The provincial Act will not apply to trucking outside the Lower Mainland. Therefore, the requirement to have a provincial licence does not apply in respect of a truck that transports containers from the port to a place outside the Lower Mainland of B.C. or vice versa. However, an authorization from the Port to access Port property is still required.
To deal with emergency situations that could require the Port to move a container on or off Port property quickly, the amended Regulations create an exception to the general rule that trucks must have a provincial licence. They allow the Port to give access to trucks without a provincial licence in order to respond to an immediate threat to the safety or security of persons, property or the environment.
The amendments specify that for the purposes of the Statutory Instruments Act, the Regulations apply according to their terms before they are published in the Canada Gazette, Part II. This will allow the Regulations to be enforced should there be a delay between the time they come into force and the time they are published in the Canada Gazette. This will be communicated to stakeholders in several ways: upon the coming into force of the Regulations, Transport Canada will email stakeholders directly and a notice will be posted on the Port’s Web site.
Finally, the amendments specify that the Regulations enter into force on the same date that the Act enters into force. The Act will be brought into force by the Province through an Order in Council.
The “One-for-One” Rule does not apply to this amendment, as there is no change in administrative costs to businesses. None of the businesses involved in this regulatory amendment report to the Government of Canada in any capacity.
Small business lens
There are no costs associated with this amendment. Therefore, the small business lens does not apply, as the amendment does not increase the administrative or compliance burden of businesses.
The Province and the Port were directly consulted in the fall of 2014 regarding this amendment and they are supportive of it.
With respect to consultations with trucking stakeholders, Transport Canada established the Drayage Steering Committee (members consisting of the federal and provincial governments, the Port, marine container terminals, Unifor and the United Truckers Association) soon after the Action Plan was negotiated in March 2014. Consultations continued until October 2014, when the Province introduced its legislation to regulate the container trucking sector in the Lower Mainland. All issues regarding the implementation of the Action Plan were discussed, including the new licensing regime, rates, and enforcement.
In addition, as per the Action Plan, Transport Canada engaged Vince Ready (the labour mediator during the trucking dispute) and Corrin Bell in order to seek their support in issuing recommendations, through additional stakeholder consultations, on all points in the Action Plan. Interim recommendations were made in May 2014; however, based on ongoing concerns raised over remuneration to truckers outlined in the Action Plan, including for the movement of containers outside the Port area, additional recommendations were requested on this issue. Subsequently, broad consultations over a period of 90 days were conducted, and additional recommendations were made in September 2014.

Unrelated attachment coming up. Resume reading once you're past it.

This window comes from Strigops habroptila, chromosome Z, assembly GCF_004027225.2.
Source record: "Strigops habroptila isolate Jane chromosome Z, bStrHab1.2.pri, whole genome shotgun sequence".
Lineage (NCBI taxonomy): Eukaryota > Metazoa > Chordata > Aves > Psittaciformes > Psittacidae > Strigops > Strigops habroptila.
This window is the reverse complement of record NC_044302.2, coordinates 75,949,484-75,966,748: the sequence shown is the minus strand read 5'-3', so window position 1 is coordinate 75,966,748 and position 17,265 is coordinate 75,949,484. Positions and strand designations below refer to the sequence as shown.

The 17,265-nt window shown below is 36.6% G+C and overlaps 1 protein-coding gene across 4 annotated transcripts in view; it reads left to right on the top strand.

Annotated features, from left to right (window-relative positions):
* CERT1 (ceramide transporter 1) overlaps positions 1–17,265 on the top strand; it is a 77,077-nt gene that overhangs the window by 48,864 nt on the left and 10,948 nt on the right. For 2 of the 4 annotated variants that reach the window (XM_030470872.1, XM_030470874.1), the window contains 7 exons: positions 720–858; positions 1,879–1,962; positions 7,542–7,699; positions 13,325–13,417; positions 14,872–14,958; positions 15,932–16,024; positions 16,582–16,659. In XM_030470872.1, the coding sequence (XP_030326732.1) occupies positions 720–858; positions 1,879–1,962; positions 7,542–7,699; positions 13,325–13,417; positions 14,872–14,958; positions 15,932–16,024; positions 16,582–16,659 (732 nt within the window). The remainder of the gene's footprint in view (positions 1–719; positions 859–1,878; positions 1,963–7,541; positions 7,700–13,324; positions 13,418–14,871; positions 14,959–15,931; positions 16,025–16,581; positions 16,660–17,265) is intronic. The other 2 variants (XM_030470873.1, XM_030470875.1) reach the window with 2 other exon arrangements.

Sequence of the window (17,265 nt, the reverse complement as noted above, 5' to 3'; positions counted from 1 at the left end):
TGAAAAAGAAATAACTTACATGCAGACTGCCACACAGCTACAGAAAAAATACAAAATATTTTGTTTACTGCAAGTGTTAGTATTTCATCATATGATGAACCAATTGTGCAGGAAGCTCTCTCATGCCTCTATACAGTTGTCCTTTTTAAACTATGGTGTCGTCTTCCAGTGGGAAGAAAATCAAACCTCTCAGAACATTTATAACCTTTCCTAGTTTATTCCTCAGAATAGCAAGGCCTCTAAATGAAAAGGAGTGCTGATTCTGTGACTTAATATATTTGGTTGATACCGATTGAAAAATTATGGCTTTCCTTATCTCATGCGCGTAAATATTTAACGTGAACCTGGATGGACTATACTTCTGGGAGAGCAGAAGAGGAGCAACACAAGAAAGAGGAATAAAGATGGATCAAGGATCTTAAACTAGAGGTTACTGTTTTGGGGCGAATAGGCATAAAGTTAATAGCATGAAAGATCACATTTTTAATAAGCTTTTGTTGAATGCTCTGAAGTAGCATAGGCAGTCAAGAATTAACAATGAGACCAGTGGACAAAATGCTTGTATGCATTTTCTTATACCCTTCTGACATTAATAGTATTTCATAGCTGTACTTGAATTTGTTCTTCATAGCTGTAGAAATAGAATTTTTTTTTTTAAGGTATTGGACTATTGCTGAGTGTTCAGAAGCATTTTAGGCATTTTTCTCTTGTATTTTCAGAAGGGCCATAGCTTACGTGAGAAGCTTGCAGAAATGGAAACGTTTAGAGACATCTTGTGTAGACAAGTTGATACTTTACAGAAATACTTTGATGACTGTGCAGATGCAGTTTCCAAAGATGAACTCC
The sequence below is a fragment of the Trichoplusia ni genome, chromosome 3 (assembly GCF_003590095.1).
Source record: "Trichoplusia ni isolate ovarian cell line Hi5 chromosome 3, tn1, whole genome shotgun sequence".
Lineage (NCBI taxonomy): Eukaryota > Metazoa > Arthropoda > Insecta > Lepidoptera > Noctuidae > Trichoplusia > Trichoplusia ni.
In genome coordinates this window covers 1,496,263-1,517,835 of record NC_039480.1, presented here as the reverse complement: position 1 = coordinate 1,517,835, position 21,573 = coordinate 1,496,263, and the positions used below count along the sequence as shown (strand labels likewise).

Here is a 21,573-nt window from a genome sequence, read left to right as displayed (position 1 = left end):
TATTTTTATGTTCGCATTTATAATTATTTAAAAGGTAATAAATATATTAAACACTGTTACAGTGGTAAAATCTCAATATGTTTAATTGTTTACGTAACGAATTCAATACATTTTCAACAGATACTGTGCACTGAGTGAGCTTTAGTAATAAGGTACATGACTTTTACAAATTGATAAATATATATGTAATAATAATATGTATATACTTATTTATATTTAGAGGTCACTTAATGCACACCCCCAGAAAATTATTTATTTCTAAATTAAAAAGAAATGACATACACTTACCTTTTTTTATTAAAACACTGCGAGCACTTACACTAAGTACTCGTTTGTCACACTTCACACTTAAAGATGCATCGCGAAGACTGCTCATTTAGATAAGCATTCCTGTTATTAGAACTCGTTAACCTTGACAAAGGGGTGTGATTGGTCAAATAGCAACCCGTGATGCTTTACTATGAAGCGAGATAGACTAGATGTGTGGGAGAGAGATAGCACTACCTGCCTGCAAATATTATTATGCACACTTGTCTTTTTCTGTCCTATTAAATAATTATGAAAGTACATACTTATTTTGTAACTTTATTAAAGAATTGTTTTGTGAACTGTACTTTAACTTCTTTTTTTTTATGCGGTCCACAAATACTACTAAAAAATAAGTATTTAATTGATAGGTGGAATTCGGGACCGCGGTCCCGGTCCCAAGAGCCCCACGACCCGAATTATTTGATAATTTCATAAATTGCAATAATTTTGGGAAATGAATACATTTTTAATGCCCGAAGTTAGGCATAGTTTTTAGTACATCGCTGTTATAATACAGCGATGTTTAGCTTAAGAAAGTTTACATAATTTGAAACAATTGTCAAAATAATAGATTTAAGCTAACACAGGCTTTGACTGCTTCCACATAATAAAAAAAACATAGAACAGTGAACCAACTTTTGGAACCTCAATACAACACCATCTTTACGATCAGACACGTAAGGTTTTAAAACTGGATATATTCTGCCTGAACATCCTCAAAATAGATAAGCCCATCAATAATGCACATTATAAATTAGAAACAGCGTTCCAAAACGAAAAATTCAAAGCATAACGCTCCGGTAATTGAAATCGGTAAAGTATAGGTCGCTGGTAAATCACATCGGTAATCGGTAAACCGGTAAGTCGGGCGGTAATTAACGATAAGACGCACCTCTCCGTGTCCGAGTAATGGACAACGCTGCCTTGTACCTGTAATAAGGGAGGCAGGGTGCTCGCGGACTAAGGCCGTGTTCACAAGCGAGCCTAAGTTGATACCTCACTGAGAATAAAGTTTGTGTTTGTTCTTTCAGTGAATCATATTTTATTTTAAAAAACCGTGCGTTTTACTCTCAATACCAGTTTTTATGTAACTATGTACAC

The Port also conducted consultations on the reform of its licensing system throughout 2014 in which truckers and the industry were invited to comment on all aspects of the system.
This amendment is required to support commitments made by the Government of Canada for the implementation of the Action Plan, which will bring increased stability to the Port’s operations. The amendment is required in order to ensure the Regulations are aligned with the Province’s legislation and regulations for the container trucking sector in the Lower Mainland of B.C., and which are expected to come into force in December 2014.
Implementation, enforcement and service standards
There are no additional requirements on the part of the federal government related to the implementation of the amendment. The Port is responsible for ensuring that no container truck gain access to port property without meeting certain conditions as set out in the Regulations, including proof of a licence that has been issued by the Province. The legislation introduced by the Province will include sanctions for trucking companies for non-compliance with the conditions of the provincial licence.
Pursuant to section 127 of the Canada Marine Act (CMA), which provides that a person who contravenes a provision of the CMA (other than section 107), or of the regulations made under the CMA or of the regulations made under paragraph 27(1)(a) of the CMA, is guilty of an offence and liable to a fine of not more than $5,000 in the case of an individual and of not more than $50,000 in the case of a corporation.
Acting Director General
Place de Ville, Tower C, 25th Floor
330 Sparks Street